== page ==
Saturday, November 17, 2012
Edmund Burke wrote his Reflections on the Revolution in France, in which he predicted that overthrow of the old order there by social radicals would soon result in terror, tyranny, and copious bloodshed. As it turned out, he was absolutely right. In the wake of last week's Presidential election in the United States, I'm beginning to think we may be witnessing our own disastrous revolution--for now somewhat quieter and gentler, but also pointing straight to national calamity. And in ours, even the counter-revolutionaries are helping out.
It's hard for me to make sense out of this election. The economy is still barely limping along; our national debt is beyond the stratosphere and climbing fast; civil liberties are shrinking steadily; illegal immigrants continue to flood in and burden public funds and services; foreign wars drag on; our embassies are under siege and diplomats left to die; our government is undermining allies and aiding our enemies . . . the list goes on and on. Pre-election surveys and polls generally indicated that most likely voters disapproved of Obama's job performance, agreed more closely with the Republican approach to national problems, and showed greater enthusiasm for Mitt Romney and Paul Ryan than they did for the Democratic ticket. How is it, then that an apparent majority of Americans has voted to continue the march toward national oblivion?
There is always the possibility of vote fraud, intimidation, and suppression, but there hasn't been any concrete proof along this line apart from the scattered anecdotes usually encountered in high-stakes national elections. Diligent research may uncover more evidence, but I wouldn't count on the liberal establishment media reporting it, even if it's discovered.
Was it low turnout among the disaffected, perhaps combined with higher-than-expected turnout among the Obama regime's defenders? There is solid evidence that this had much to do with the outcome. I'm mortified but not completely surprised, given the whining I've heard for many months from those who take a dim view of the President and his crowd, but seem to revel in criticizing the Republican Party generally (of which many are members) and Mitt Romney in particular: the party is too "right-wing" or not right-wing enough; Romney is "too liberal" or "too conservative"; he's too wealthy or too petty bourgeois; he's not "sympathetic" enough or not "tough" enough, etc. Many of these self-righteous complainers style themselves as "independents" or "moderates" who like to pontificate from a distance but won't risk commitment to a side they're afraid might not turn out the winner. Others think of themselves as sword-wieldinig conservative or libertarian revolutionaries who won't abide anything less that crystalline ideological purity in their candidate. And, I suspect, there were more than a few religious purists who couldn't bring themselves to associate with a Mormon (or even with his Roman Catholic running mate). This was widely deemed the most important Presidential election since at least 1932 (Hoover vs. Roosevelt), and perhaps since 1860, when the country was literally coming apart over slavery and secession, and Abraham Lincoln "won" with a distinct minority of the national vote. Yet, the 2012 election may have been effectively decided by sideline grumblers, nit-pickers, and tut-tutters unwilling to dirty their clothes on the playing field. In the further calamities to come I hope they remember the axiom that in a democracy, those who don't vote have no right to complain about the government.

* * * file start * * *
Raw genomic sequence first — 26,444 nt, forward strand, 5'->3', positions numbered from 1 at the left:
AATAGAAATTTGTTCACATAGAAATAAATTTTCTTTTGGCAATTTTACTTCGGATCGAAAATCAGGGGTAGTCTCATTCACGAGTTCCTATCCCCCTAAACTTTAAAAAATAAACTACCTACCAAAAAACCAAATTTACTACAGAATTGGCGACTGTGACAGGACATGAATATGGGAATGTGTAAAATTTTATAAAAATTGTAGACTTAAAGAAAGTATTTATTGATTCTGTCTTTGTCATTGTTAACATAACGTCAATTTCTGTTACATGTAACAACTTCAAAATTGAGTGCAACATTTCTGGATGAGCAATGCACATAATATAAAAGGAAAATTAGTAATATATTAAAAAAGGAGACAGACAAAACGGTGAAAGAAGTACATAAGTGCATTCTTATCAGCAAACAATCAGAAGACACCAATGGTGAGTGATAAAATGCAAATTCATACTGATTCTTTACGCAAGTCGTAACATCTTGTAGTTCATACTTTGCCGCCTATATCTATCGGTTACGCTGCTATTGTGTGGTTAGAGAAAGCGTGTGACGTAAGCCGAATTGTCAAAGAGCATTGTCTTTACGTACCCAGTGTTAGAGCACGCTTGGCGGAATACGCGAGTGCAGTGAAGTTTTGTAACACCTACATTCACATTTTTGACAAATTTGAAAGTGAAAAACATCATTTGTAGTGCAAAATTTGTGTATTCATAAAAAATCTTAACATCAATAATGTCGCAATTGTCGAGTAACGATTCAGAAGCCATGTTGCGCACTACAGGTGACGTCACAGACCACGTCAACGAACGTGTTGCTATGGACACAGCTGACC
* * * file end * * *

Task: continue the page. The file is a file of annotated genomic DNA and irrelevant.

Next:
As for those who did pony up and put their votes where their mouths were--God bless you! Now we can only pray that we don't end up like ancient Christians huddled in a lion-filled Roman arena.